Germany began to pull its troops out of the Incirlik Air Base in southern Turkey on Sunday, from where German troops have been carrying out reconnaissance missions as part of the US-led coalition’s campaign in Syria and Iraq. The move follows tensions with Ankara over access, a German defense ministry spokesman said.
The withdrawal from the Incirlik base, approved by the German parliament last month, marks a further step in one of many bilateral disputes, ranging from a post-coup clampdown by Ankara to Turkish political campaigning in Germany.
German troops, an air refueling tanker, equipment and aircraft parts left Incirlik for Jordan’s Al-Asrak base on Sunday, Germany’s defense ministry spokesman confirmed. This will result in the suspension of German participation within the US-led coalition for at least two or three months.
German tornado jets were due to keep operating out of Incirlik at least until the end of July as part of a mission providing reconnaissance aircraft to support U.S.-led coalition operations against Islamic State in Iraq and Syria. These jets stationed will be sent back to Germany as the Jordanian base is not yet fully ready to accommodate the aircraft.
Jordan’s Al-Asrak base is also much smaller than Turkey’s Incirlik and must first be modified to meet the needs of the German air grouping. Berlin must also still sign several technical agreements with Amman regulating the stationing of German aircraft at the base, German’s Der Spiegel weekly reported.
The US military will assist German troops in their relocation operation and will provide them with additional transportation capacity, including the Boeing C17 transport aircraft, according to the weekly.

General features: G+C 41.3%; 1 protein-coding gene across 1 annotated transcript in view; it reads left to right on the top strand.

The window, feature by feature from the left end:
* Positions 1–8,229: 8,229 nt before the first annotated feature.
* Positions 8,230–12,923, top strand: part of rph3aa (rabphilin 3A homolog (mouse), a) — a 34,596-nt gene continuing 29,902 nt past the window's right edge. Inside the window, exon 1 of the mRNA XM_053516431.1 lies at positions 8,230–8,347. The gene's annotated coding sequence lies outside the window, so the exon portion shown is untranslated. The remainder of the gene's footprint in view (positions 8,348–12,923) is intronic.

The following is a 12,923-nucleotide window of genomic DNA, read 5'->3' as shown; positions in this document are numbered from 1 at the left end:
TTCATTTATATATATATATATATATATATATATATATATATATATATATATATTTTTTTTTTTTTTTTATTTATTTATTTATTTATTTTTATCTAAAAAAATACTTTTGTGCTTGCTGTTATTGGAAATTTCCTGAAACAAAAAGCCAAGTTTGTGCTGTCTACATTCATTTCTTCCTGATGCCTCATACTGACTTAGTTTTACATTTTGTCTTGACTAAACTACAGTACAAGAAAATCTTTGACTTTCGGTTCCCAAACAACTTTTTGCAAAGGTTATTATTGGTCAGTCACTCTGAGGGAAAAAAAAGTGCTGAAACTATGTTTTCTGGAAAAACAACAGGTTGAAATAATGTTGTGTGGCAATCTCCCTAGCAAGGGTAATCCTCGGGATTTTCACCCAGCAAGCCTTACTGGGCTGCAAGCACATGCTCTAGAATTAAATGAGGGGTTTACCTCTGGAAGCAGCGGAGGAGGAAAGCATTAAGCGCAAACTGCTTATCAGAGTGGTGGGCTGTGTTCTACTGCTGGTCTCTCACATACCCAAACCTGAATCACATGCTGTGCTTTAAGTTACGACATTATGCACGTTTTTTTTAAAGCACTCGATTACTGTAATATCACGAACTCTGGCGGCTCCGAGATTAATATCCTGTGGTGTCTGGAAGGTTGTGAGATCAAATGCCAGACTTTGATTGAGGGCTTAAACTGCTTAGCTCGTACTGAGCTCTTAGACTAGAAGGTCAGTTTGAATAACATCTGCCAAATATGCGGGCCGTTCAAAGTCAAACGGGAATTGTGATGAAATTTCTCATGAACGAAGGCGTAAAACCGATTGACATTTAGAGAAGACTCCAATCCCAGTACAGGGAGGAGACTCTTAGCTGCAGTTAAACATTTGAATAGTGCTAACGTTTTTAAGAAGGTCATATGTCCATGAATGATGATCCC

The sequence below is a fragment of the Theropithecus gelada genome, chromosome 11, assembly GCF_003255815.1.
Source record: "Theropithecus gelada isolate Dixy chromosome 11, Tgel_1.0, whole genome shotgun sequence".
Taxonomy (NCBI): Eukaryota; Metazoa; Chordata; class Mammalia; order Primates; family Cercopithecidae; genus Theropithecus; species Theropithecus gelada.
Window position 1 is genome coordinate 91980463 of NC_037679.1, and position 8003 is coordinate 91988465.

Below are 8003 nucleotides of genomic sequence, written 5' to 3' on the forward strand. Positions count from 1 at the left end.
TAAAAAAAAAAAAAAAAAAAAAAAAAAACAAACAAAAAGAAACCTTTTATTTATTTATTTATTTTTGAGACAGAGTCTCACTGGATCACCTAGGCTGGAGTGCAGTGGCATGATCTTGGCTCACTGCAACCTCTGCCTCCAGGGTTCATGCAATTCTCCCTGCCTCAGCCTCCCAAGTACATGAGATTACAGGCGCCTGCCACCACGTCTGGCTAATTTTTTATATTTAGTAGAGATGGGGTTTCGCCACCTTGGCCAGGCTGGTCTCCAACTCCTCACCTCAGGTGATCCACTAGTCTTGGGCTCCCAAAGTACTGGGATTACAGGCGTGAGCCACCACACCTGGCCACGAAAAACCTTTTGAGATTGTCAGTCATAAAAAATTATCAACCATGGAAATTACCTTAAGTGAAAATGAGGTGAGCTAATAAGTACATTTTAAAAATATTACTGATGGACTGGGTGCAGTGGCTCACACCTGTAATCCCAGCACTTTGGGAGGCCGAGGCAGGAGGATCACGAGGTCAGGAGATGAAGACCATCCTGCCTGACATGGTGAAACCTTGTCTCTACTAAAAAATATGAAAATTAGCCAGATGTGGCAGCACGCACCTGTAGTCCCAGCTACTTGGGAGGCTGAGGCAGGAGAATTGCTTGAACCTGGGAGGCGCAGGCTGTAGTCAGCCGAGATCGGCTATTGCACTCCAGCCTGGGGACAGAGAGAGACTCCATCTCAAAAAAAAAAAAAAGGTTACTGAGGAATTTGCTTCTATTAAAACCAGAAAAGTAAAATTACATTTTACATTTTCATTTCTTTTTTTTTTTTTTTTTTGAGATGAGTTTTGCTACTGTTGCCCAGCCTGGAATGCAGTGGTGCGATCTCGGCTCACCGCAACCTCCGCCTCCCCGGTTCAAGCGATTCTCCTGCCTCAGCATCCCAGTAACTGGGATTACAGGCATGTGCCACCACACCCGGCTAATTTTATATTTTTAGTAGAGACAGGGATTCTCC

Germany had six Tornado fighter jets, a tanker plane used for refueling and about 280 troops stationed at Turkey’s Incirlik as part of the US-led coalition fighting Islamic State (IS, former ISIS/ISIL) in Syria and Iraq. The contingent was deployed to the base in response to the Paris terrorist attacks in December 2015.
The decision to relocate German troops from the Turkish base came as relations between the two countries took a new hit mid-May. Turkey had refused to allow German lawmakers to make a routine visit to the base, saying that Berlin needed to improve its attitude towards Turkey first.
The refusal was motivated by Berlin’s decision to grant asylum to a number of Turkish nationals accused by Ankara of participating in the failed July 2016 coup attempt in Turkey. Germany had also banned some Turkish politicians from campaigning on its soil for a referendum on giving Erdogan sweeping new powers.
Ankara ordered a similar ban in 2016, following the Bundestag’s (German parliament) decision to brand the Ottoman Empire’s massacre of Armenians in the early 20th century as genocide.
Ankara responded by accusing Berlin of “Nazi-like” tactics and reigniting the dispute over Incirlik.
German Chancellor Angela Merkel said earlier that a bilateral meeting with Turkish President Tayyip Erdogan had revealed “deep differences” between the two NATO allies.